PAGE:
This is likely not possible to do and attempts to do so will be counter-productive. Trying to force the system to play favorites makes it less efficient. The other programs will still need at least the same amount of CPU as they need now, so the same amount will be left over for the preferred programs. You might improve latency for the preferred program a little bit, but at the cost of more cache refills from the other programs slowing it down while it's running.
Basically, the people who designed your OS and its scheduler knew what they were doing. Unless you know something significant that they don't about your specific use, you're much more likely to make things worse than better.
When you see a program is only using 50% or 25% of the CPU or an even number like that, it's almost always because it's fully loading as many cores as it is capable of using. Getting the program to use more cores generally requires re-designing it.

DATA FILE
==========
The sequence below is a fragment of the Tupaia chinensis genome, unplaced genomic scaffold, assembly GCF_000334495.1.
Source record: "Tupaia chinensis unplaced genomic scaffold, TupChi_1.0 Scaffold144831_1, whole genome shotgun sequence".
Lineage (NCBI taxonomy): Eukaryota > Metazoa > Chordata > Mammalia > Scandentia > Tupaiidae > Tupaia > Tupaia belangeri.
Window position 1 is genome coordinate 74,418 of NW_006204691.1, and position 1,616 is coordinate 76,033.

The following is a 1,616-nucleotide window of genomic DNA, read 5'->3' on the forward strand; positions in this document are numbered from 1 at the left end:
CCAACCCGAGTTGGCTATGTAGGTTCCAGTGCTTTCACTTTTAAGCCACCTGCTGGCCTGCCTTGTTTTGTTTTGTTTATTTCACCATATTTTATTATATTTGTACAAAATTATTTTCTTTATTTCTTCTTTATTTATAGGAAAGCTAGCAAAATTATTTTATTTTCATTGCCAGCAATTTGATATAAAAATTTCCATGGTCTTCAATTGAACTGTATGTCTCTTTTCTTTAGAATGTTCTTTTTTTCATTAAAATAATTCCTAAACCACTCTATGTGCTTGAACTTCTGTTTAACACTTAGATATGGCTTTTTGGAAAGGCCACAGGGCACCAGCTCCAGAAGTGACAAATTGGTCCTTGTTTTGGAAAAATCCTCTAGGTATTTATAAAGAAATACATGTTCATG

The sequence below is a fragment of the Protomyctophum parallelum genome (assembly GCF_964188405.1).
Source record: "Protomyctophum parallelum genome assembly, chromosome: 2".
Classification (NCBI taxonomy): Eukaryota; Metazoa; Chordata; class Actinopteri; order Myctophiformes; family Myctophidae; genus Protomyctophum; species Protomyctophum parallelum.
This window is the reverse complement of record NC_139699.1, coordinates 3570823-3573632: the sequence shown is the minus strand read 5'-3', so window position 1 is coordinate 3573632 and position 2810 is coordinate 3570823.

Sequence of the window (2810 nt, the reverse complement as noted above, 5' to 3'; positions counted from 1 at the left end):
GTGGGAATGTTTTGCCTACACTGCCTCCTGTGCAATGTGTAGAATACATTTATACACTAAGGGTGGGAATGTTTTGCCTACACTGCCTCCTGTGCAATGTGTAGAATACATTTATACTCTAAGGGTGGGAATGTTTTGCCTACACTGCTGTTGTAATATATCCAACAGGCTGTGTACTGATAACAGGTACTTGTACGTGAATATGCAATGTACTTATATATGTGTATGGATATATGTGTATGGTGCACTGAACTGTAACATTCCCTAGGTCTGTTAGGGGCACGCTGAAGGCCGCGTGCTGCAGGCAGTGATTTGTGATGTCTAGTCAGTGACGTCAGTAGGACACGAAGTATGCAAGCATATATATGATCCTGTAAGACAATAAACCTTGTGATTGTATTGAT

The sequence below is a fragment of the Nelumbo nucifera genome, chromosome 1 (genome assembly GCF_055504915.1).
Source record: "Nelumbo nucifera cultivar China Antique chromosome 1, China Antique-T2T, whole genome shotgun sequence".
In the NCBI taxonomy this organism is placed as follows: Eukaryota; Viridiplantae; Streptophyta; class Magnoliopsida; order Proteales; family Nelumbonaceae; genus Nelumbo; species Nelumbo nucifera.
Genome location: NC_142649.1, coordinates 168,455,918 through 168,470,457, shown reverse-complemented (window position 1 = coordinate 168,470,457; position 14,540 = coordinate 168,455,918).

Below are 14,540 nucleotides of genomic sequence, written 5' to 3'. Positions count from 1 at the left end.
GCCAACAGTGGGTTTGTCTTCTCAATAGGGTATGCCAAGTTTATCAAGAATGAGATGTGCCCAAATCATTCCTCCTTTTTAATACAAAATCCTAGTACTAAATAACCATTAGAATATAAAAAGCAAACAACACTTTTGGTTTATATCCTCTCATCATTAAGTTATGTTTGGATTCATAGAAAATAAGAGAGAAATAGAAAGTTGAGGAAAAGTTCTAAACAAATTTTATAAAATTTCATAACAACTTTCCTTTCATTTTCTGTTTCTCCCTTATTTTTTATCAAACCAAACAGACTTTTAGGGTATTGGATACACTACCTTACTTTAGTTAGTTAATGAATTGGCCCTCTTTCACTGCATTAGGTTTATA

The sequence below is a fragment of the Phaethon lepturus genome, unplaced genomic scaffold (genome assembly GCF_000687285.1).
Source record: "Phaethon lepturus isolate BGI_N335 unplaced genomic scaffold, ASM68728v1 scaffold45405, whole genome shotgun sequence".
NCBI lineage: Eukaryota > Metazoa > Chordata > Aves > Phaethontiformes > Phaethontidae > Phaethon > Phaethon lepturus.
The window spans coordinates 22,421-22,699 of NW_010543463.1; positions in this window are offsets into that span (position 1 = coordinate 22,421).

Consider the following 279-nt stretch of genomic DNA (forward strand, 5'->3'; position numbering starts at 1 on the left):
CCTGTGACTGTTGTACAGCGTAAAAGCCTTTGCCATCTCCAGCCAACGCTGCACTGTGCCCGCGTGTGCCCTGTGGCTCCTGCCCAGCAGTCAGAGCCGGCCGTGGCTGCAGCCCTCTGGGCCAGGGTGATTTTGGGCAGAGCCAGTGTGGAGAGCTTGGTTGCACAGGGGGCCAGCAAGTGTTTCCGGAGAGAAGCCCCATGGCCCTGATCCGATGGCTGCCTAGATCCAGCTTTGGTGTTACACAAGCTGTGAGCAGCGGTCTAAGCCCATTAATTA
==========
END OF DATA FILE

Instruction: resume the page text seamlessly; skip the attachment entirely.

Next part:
Some specific programs may be tunable for multi-core. If the program is one of these, and that switch is off, turning it on can definitely help. But most such programs automatically detect multi-core machines. So there's no room for improvement there usually.
You can also cause performance catastrophes this way. Just ask the Mars rover team. For example, imagine if the process you've boosted has two threads and the system has one core. The first thread is blocked on a system resource currently held by another process. The second thread can make lots of forward progress. The first thread can be stalled for a very long time because the second thread can starve the other process such that it can't release the system resource.
This can happen even if the developer of the program specifically lowered the priority of the second thread to try to give CPU preference to the first thread because it was doing important work. The static process priority controls Windows gives you are just too coarse. This will, for example, happen on many file accesses if you have an active anti-virus scanner.